The anterior leg compartment muscles Charts and Posters




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The anterior leg compartment muscles Charts and Posters

 

The anterior leg compartment muscles discussed in this section include:

  • Tibialis anterior
  • Extensor digitorum longus
  • Extensor hallucis longus
  • Peroneus tertius

Helpful Hints:

tibialis anterior – (tibial = tibia; anterior = ventral)
extensor digitorum longus – (extensor = extends; digit = phalange; longus = long)
extensor hallucis longus – (hallux = great toe)
peroneus tertius – (perone = fibula; tertius = third)

The muscles of the leg are smaller and more compact than those of the thigh, which makes the study of the leg slightly more complicated than the thigh region.

Therefore, most texts will separate the leg anatomy into ‘compartments,’ which is what we will do here as well. Since the leg muscles are somewhat smaller and less prominent than the thigh, it is less obvious which muscles are being observed. In cases such as this it is very important to know precise points of origin and insertion.

Keep in mind that the peroneus tertius is part of a group of muscles arising from the fibula, often called the peroneus group, or fibularis group. The peroneus tertius is discussed separate from the other two muscles of the peroneus group, because it resides in the anterior compartment of the lower leg.

For a discussion of ‘compartment syndrome’ and ‘shin-splints’ of the lower leg, please review the Biomechanical Considerations section of this tutorial.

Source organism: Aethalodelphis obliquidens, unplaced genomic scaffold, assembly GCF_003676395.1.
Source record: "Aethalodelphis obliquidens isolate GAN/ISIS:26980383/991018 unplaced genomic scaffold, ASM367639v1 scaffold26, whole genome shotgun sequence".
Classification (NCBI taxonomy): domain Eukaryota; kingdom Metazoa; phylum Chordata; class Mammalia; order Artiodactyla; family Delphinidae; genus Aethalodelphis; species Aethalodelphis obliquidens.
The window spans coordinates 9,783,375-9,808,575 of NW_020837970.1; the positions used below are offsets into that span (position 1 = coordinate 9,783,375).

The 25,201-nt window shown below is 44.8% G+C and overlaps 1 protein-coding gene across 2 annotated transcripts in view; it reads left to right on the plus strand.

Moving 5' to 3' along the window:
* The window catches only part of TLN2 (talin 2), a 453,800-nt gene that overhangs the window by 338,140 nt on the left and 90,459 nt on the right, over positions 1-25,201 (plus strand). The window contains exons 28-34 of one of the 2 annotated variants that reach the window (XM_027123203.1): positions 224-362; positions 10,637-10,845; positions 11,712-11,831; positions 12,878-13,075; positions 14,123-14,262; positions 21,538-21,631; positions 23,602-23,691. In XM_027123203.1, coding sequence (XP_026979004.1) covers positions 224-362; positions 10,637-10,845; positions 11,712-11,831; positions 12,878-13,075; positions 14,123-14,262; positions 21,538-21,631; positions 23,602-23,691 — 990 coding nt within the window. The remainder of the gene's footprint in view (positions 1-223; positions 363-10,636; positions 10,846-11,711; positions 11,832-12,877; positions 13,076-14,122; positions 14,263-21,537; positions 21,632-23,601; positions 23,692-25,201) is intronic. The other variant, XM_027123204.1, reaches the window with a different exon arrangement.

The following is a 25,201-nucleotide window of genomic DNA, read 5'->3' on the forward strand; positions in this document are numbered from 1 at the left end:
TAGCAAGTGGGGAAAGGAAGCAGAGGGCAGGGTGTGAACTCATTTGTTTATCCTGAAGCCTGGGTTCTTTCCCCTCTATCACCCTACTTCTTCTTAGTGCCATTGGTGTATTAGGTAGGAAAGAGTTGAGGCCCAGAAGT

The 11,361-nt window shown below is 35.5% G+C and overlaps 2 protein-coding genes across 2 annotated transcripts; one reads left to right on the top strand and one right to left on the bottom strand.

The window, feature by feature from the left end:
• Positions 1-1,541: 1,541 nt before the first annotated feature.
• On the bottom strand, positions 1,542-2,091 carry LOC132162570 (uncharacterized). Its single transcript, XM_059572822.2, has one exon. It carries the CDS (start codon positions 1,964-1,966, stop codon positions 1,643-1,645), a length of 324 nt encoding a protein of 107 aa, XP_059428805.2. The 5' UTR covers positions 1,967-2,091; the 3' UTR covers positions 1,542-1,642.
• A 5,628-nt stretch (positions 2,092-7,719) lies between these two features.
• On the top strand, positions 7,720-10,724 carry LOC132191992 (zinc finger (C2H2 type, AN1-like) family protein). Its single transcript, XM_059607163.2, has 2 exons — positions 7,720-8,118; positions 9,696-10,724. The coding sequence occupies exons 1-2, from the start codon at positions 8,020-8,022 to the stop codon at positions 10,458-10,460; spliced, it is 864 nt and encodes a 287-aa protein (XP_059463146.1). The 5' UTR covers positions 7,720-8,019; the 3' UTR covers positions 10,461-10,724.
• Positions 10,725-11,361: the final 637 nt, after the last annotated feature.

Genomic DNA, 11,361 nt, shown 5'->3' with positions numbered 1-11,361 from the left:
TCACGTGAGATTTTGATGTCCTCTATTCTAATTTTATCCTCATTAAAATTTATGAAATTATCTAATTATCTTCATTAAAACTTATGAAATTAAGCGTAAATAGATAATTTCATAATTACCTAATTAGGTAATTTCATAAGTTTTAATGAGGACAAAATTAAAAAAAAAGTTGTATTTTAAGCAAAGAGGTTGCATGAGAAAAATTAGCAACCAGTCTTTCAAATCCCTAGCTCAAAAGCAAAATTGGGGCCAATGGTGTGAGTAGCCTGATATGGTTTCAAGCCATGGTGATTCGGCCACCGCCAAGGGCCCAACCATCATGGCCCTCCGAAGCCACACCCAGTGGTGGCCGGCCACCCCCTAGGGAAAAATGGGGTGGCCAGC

Origin:

Tibialis Anterior – This muscle originates at the lateral iliotibial tract and proximal 2/3 of the tibial shaft.
Extensor digitorum longus – This muscle originates at the lateral condyle of the tibia and the anterior fibula.
Extensor hallucis longus – This muscle originates at the anterior surface of the fibula.
Peroneus tertius – This muscle originates from the distal 1/3 of the fibula.

Insertion:

Tibialis anterior – This muscle inserts onto the inferior surface of both the medial cuneiform and the medial metatarsal. In foot anatomy ‘medial’ also refers to those structures termed ‘first,’ as in the ‘first metatarsal.’ The terms first, second, third, etc. begin with the most medial structure.’)
Extensor digitorum longus – This muscle inserts onto the middle and distal phalanx of the four lesser toes.
Extensor hallucis longus – This muscle inserts onto the base of the distal phalanx
of the great toe (also known as the hallux).
Peroneus tertius – This muscle inserts onto the superior base of the fifth metatarsal.

Action:

Tibialis anterior – The action of this muscle includes ankle dorsiflexion, and subtalar inversion.
Extensor digitorum longus – The action of this muscle includes extension of the metatarsophalangeal and interphalangeal joints of the four lesser toes; ankle dorsiflexion, and subtalar eversion.
Extensor hallucis longus – The action of this muscle includes extension of the metatarsophalangeal joint and interphalangeal joint of the great toe; also ankle dorsiflexion, and subtalar inversion.
Peroneus tertius – The action of this muscle is ankle dorsiflexion, and subtalar eversion. (Note: No use of the lateral malleolus to redirect the line of force.




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